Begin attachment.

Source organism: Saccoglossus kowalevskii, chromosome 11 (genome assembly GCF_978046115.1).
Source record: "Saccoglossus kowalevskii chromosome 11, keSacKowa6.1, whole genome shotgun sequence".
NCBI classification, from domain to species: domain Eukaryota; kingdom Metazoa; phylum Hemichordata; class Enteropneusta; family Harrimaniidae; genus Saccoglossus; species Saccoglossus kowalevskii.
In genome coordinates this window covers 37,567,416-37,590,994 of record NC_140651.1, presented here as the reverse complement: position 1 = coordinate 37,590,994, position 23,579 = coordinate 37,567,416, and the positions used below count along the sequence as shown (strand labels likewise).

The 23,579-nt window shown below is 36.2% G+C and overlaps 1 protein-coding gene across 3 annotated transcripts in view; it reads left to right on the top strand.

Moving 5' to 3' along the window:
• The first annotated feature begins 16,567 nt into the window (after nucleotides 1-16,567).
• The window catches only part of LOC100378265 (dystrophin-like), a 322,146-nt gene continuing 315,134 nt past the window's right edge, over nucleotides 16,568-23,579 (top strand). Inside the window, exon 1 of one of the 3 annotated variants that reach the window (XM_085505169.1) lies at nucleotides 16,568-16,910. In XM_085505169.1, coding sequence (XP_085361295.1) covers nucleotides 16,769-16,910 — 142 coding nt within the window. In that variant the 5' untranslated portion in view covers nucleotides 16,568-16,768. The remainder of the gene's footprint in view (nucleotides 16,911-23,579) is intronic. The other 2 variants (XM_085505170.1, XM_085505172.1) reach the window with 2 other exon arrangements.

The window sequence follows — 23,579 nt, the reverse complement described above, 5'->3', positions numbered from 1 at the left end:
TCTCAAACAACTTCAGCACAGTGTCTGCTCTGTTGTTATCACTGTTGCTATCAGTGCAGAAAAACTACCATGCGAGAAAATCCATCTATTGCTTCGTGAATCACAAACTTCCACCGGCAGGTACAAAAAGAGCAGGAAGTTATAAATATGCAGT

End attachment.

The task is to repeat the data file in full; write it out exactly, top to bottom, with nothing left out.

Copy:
Source organism: Saccoglossus kowalevskii, chromosome 11 (genome assembly GCF_978046115.1).
Source record: "Saccoglossus kowalevskii chromosome 11, keSacKowa6.1, whole genome shotgun sequence".
NCBI classification, from domain to species: domain Eukaryota; kingdom Metazoa; phylum Hemichordata; class Enteropneusta; family Harrimaniidae; genus Saccoglossus; species Saccoglossus kowalevskii.
In genome coordinates this window covers 37,567,416-37,590,994 of record NC_140651.1, presented here as the reverse complement: position 1 = coordinate 37,590,994, position 23,579 = coordinate 37,567,416, and the positions used below count along the sequence as shown (strand labels likewise).

The 23,579-nt window shown below is 36.2% G+C and overlaps 1 protein-coding gene across 3 annotated transcripts in view; it reads left to right on the top strand.

Moving 5' to 3' along the window:
• The first annotated feature begins 16,567 nt into the window (after nucleotides 1-16,567).
• The window catches only part of LOC100378265 (dystrophin-like), a 322,146-nt gene continuing 315,134 nt past the window's right edge, over nucleotides 16,568-23,579 (top strand). Inside the window, exon 1 of one of the 3 annotated variants that reach the window (XM_085505169.1) lies at nucleotides 16,568-16,910. In XM_085505169.1, coding sequence (XP_085361295.1) covers nucleotides 16,769-16,910 — 142 coding nt within the window. In that variant the 5' untranslated portion in view covers nucleotides 16,568-16,768. The remainder of the gene's footprint in view (nucleotides 16,911-23,579) is intronic. The other 2 variants (XM_085505170.1, XM_085505172.1) reach the window with 2 other exon arrangements.

The window sequence follows — 23,579 nt, the reverse complement described above, 5'->3', positions numbered from 1 at the left end:
TCTCAAACAACTTCAGCACAGTGTCTGCTCTGTTGTTATCACTGTTGCTATCAGTGCAGAAAAACTACCATGCGAGAAAATCCATCTATTGCTTCGTGAATCACAAACTTCCACCGGCAGGTACAAAAAGAGCAGGAAGTTATAAATATGCAGT